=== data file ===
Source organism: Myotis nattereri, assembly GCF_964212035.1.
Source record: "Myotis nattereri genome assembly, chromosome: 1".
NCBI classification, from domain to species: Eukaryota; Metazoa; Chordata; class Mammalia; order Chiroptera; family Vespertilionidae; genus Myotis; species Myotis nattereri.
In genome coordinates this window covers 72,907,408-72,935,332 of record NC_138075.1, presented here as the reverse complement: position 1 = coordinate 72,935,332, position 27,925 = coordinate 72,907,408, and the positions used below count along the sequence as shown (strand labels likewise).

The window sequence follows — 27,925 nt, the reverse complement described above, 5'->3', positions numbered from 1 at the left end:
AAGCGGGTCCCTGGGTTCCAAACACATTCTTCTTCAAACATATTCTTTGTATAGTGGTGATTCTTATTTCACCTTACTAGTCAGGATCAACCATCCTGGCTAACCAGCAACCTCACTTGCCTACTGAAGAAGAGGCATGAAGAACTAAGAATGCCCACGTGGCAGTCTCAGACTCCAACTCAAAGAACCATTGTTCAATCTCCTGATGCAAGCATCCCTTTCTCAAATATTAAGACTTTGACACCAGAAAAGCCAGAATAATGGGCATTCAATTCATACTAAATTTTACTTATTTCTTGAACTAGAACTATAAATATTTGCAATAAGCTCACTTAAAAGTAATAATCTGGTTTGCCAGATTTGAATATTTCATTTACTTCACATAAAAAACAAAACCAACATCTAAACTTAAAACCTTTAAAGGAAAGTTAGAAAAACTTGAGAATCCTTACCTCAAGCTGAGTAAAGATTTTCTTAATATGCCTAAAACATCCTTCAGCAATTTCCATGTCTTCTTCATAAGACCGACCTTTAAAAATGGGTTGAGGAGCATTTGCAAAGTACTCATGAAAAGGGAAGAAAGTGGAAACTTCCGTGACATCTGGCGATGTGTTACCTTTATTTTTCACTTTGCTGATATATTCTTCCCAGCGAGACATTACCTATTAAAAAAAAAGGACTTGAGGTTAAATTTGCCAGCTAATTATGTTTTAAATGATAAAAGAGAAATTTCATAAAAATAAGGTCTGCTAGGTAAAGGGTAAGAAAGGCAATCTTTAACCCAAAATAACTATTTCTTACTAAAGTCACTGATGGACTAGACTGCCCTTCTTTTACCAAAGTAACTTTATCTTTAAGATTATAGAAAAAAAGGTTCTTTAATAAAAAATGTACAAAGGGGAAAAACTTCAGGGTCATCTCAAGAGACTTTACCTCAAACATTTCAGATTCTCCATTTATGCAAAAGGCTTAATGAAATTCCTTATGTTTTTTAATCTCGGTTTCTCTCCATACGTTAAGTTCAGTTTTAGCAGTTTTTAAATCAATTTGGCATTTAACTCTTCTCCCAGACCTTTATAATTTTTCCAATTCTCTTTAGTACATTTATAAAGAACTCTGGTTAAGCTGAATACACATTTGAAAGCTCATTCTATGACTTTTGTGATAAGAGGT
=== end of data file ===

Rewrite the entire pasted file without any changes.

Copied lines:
Source organism: Myotis nattereri, assembly GCF_964212035.1.
Source record: "Myotis nattereri genome assembly, chromosome: 1".
NCBI classification, from domain to species: Eukaryota; Metazoa; Chordata; class Mammalia; order Chiroptera; family Vespertilionidae; genus Myotis; species Myotis nattereri.
In genome coordinates this window covers 72,907,408-72,935,332 of record NC_138075.1, presented here as the reverse complement: position 1 = coordinate 72,935,332, position 27,925 = coordinate 72,907,408, and the positions used below count along the sequence as shown (strand labels likewise).

The window sequence follows — 27,925 nt, the reverse complement described above, 5'->3', positions numbered from 1 at the left end:
AAGCGGGTCCCTGGGTTCCAAACACATTCTTCTTCAAACATATTCTTTGTATAGTGGTGATTCTTATTTCACCTTACTAGTCAGGATCAACCATCCTGGCTAACCAGCAACCTCACTTGCCTACTGAAGAAGAGGCATGAAGAACTAAGAATGCCCACGTGGCAGTCTCAGACTCCAACTCAAAGAACCATTGTTCAATCTCCTGATGCAAGCATCCCTTTCTCAAATATTAAGACTTTGACACCAGAAAAGCCAGAATAATGGGCATTCAATTCATACTAAATTTTACTTATTTCTTGAACTAGAACTATAAATATTTGCAATAAGCTCACTTAAAAGTAATAATCTGGTTTGCCAGATTTGAATATTTCATTTACTTCACATAAAAAACAAAACCAACATCTAAACTTAAAACCTTTAAAGGAAAGTTAGAAAAACTTGAGAATCCTTACCTCAAGCTGAGTAAAGATTTTCTTAATATGCCTAAAACATCCTTCAGCAATTTCCATGTCTTCTTCATAAGACCGACCTTTAAAAATGGGTTGAGGAGCATTTGCAAAGTACTCATGAAAAGGGAAGAAAGTGGAAACTTCCGTGACATCTGGCGATGTGTTACCTTTATTTTTCACTTTGCTGATATATTCTTCCCAGCGAGACATTACCTATTAAAAAAAAAGGACTTGAGGTTAAATTTGCCAGCTAATTATGTTTTAAATGATAAAAGAGAAATTTCATAAAAATAAGGTCTGCTAGGTAAAGGGTAAGAAAGGCAATCTTTAACCCAAAATAACTATTTCTTACTAAAGTCACTGATGGACTAGACTGCCCTTCTTTTACCAAAGTAACTTTATCTTTAAGATTATAGAAAAAAAGGTTCTTTAATAAAAAATGTACAAAGGGGAAAAACTTCAGGGTCATCTCAAGAGACTTTACCTCAAACATTTCAGATTCTCCATTTATGCAAAAGGCTTAATGAAATTCCTTATGTTTTTTAATCTCGGTTTCTCTCCATACGTTAAGTTCAGTTTTAGCAGTTTTTAAATCAATTTGGCATTTAACTCTTCTCCCAGACCTTTATAATTTTTCCAATTCTCTTTAGTACATTTATAAAGAACTCTGGTTAAGCTGAATACACATTTGAAAGCTCATTCTATGACTTTTGTGATAAGAGGT